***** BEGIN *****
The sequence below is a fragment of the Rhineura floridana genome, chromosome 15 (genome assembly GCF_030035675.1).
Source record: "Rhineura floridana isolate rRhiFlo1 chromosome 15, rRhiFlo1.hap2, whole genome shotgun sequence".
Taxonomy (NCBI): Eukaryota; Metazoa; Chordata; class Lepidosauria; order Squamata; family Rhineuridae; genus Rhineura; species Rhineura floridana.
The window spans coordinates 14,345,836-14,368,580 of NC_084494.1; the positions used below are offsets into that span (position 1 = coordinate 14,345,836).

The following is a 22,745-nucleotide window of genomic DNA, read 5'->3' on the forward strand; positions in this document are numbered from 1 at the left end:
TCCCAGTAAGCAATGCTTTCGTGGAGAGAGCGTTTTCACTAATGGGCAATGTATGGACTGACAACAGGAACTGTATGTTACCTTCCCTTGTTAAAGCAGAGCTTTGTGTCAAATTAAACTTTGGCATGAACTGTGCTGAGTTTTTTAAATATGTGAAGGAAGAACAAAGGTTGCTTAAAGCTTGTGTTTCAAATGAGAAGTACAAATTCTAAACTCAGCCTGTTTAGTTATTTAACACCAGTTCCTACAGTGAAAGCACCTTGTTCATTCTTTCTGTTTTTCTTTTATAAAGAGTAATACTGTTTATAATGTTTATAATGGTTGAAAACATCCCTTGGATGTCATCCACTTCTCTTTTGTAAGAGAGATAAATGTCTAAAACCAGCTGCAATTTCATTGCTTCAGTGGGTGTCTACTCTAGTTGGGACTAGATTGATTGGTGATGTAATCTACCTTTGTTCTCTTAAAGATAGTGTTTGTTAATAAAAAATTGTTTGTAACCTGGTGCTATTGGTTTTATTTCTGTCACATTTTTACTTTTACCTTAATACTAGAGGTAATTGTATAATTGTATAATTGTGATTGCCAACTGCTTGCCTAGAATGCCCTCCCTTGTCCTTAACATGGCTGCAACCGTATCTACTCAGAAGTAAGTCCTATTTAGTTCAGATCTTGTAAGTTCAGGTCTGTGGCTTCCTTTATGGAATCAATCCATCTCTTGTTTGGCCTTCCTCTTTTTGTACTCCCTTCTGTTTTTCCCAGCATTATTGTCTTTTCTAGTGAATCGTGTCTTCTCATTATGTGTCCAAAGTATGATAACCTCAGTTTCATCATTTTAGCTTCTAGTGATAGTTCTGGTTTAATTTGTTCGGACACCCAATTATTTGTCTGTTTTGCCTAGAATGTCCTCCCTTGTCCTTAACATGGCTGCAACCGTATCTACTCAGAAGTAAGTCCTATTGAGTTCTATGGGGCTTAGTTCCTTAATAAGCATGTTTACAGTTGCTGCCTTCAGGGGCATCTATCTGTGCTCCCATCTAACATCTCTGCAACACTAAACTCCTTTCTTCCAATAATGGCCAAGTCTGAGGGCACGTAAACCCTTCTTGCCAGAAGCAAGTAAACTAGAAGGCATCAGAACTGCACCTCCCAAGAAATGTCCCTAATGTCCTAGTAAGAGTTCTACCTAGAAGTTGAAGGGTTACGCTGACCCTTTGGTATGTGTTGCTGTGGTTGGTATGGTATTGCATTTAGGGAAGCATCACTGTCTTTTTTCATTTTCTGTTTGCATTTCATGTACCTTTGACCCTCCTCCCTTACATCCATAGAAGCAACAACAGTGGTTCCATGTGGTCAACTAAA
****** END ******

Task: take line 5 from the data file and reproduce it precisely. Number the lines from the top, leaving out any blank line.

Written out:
The following is a 22,745-nucleotide window of genomic DNA, read 5'->3' on the forward strand; positions in this document are numbered from 1 at the left end: